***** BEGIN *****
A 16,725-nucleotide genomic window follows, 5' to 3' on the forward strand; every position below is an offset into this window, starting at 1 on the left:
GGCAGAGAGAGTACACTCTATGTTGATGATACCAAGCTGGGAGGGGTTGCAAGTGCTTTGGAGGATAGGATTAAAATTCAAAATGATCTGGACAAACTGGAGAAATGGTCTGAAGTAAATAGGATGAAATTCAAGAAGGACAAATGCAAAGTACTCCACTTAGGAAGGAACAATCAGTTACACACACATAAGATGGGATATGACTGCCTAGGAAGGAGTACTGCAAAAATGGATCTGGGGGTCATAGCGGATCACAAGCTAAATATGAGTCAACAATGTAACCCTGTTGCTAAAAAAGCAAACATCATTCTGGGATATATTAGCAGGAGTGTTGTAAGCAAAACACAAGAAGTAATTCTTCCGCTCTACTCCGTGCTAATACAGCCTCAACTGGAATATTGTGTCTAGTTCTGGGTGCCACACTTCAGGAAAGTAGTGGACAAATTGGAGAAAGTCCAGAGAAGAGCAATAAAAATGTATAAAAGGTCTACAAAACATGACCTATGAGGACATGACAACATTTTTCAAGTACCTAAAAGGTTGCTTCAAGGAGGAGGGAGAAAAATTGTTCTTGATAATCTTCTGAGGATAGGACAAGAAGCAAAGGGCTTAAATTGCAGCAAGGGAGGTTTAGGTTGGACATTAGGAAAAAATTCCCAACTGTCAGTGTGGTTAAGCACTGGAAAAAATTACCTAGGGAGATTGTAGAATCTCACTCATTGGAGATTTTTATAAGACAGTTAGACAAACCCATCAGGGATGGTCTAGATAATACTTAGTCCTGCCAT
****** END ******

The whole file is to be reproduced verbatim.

A 16,725-nucleotide genomic window follows, 5' to 3' on the forward strand; every position below is an offset into this window, starting at 1 on the left:
GGCAGAGAGAGTACACTCTATGTTGATGATACCAAGCTGGGAGGGGTTGCAAGTGCTTTGGAGGATAGGATTAAAATTCAAAATGATCTGGACAAACTGGAGAAATGGTCTGAAGTAAATAGGATGAAATTCAAGAAGGACAAATGCAAAGTACTCCACTTAGGAAGGAACAATCAGTTACACACACATAAGATGGGATATGACTGCCTAGGAAGGAGTACTGCAAAAATGGATCTGGGGGTCATAGCGGATCACAAGCTAAATATGAGTCAACAATGTAACCCTGTTGCTAAAAAAGCAAACATCATTCTGGGATATATTAGCAGGAGTGTTGTAAGCAAAACACAAGAAGTAATTCTTCCGCTCTACTCCGTGCTAATACAGCCTCAACTGGAATATTGTGTCTAGTTCTGGGTGCCACACTTCAGGAAAGTAGTGGACAAATTGGAGAAAGTCCAGAGAAGAGCAATAAAAATGTATAAAAGGTCTACAAAACATGACCTATGAGGACATGACAACATTTTTCAAGTACCTAAAAGGTTGCTTCAAGGAGGAGGGAGAAAAATTGTTCTTGATAATCTTCTGAGGATAGGACAAGAAGCAAAGGGCTTAAATTGCAGCAAGGGAGGTTTAGGTTGGACATTAGGAAAAAATTCCCAACTGTCAGTGTGGTTAAGCACTGGAAAAAATTACCTAGGGAGATTGTAGAATCTCACTCATTGGAGATTTTTATAAGACAGTTAGACAAACCCATCAGGGATGGTCTAGATAATACTTAGTCCTGCCAT